Well-Grounded Rubyist -- Person class implementation in chapter 4 question

Hi,

I am new to programming and new to Ruby.

I have been studying Ruby using David Black's book, and I need bit of
help with this:

Code in listing 4.11, 4.12 and 4.13 needs to be pieced together (I
think) to do something useful. However it's a bit confusing... whether
they are meant to just studied as examples separately, or whether I am
supposed to piece them together. Please have a look at the code:

If you could explain a bit what's going on in 4.13 that would be great.

On my computer I have combined the code in one file "person_class.rb"
and I am getting this error:

person_class.rb:17:in `has_friends': undefined method `<<' for
nil:NilClass (NoMethodError) from person_class.rb:43:in `<main>'

···

--
Posted via http://www.ruby-forum.com/.

Looks like your Person class initialises its @hobbies and @friends instance variables with things that don't come from anywhere

class Person
   PEOPLE =
     attr_reader :name, :hobbies, :friends

     def initialize(name)
         @name = name
         @hobbies = *hobbies* <-- where do these come from?
         @friends = *friends*
         PEOPLE << self
     end

     def has_hobbies(hobby)
         @hobbies << hobby
     end

     def has_friends(friend)
         @friends << friend
     end

I expect those are supposed to be arrays? In which case the << operator would be valid as a push in your has_hobbies/ has_friends methods.

Sam

···

On 09/07/13 18:14, Arslan Farooq wrote:

Hi,

I am new to programming and new to Ruby.

I have been studying Ruby using David Black's book, and I need bit of
help with this:

Code in listing 4.11, 4.12 and 4.13 needs to be pieced together (I
think) to do something useful. However it's a bit confusing... whether
they are meant to just studied as examples separately, or whether I am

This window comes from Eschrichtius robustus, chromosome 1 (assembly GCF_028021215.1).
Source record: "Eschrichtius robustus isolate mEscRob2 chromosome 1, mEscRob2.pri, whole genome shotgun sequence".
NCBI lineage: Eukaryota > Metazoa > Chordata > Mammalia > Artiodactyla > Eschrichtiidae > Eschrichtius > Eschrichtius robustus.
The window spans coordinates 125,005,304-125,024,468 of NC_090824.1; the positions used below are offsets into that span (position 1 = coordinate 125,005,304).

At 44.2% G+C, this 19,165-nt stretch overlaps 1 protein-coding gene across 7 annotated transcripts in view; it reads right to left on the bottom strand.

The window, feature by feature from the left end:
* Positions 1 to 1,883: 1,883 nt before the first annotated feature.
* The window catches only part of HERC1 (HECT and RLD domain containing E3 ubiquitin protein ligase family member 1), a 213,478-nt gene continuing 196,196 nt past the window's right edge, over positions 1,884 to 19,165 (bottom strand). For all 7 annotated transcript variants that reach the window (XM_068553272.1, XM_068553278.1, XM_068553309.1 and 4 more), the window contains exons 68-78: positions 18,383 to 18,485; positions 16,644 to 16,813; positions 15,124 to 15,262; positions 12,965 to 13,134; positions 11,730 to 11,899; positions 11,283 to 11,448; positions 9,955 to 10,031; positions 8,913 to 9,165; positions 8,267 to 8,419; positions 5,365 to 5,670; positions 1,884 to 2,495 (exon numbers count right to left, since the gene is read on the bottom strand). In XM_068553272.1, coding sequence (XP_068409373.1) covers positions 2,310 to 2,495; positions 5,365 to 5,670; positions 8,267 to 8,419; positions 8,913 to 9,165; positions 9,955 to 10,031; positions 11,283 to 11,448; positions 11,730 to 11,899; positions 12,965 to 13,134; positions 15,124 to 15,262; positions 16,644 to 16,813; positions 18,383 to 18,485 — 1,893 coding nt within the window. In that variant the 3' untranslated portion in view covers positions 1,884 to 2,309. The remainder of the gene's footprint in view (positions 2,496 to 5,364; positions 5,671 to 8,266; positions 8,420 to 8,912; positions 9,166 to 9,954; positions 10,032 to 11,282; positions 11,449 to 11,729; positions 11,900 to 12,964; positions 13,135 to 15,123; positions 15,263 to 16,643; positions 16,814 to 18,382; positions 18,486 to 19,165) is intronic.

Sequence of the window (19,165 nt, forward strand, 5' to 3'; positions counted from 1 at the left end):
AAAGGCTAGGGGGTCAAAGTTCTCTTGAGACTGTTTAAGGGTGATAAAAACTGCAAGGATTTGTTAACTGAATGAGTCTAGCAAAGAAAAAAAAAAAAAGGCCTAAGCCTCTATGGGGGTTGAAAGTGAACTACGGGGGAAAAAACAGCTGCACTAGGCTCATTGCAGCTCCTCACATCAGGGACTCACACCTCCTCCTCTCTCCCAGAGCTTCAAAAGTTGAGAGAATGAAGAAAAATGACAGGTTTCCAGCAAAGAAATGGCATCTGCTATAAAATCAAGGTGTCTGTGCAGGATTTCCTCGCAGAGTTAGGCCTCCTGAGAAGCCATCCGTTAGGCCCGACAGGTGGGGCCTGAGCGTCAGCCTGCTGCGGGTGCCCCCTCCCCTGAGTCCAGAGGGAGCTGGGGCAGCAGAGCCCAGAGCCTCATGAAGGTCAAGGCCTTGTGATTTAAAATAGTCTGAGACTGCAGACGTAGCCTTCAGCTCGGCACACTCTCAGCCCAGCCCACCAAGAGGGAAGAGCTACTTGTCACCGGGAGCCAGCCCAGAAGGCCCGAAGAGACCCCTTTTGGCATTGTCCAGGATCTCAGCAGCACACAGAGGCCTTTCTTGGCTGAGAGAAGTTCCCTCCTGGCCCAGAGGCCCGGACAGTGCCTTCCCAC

supposed to piece them together. Please have a look at the code:

From "Well Grounded Rubyist" by David A. Black, Listing 4.11 Simple usage of the Person Class (page 107), Listing 4.12 Implementation of the main logic of the Person class (page 108), Listing 4.13 Full implementation of Person.method_missing (page 109), · GitHub

If you could explain a bit what's going on in 4.13 that would be great.

On my computer I have combined the code in one file "person_class.rb"
and I am getting this error:

person_class.rb:17:in `has_friends': undefined method `<<' for
nil:NilClass (NoMethodError) from person_class.rb:43:in `<main>'

Firstly, the error you are receiving has been explained by Sam. Now, to the
interesting part:
Code in 4.13 defines method_missing for Person class. This method gets run
if you call some undefined method in the class. So, for example, if you do
Person.blablabla("argument", 2), ruby looks in the Person's class methods
(not instance methods, because blablabla was sent to the class itself, not
to the instance of it) for a method with name "blablabla". It does not find
such method, do then it looks whether the Person class has method_missing
method defined. It does, so ruby calls Person.method_missing(:blablabla,
"argument", 2), passing the parameters we called "blablabla" with to the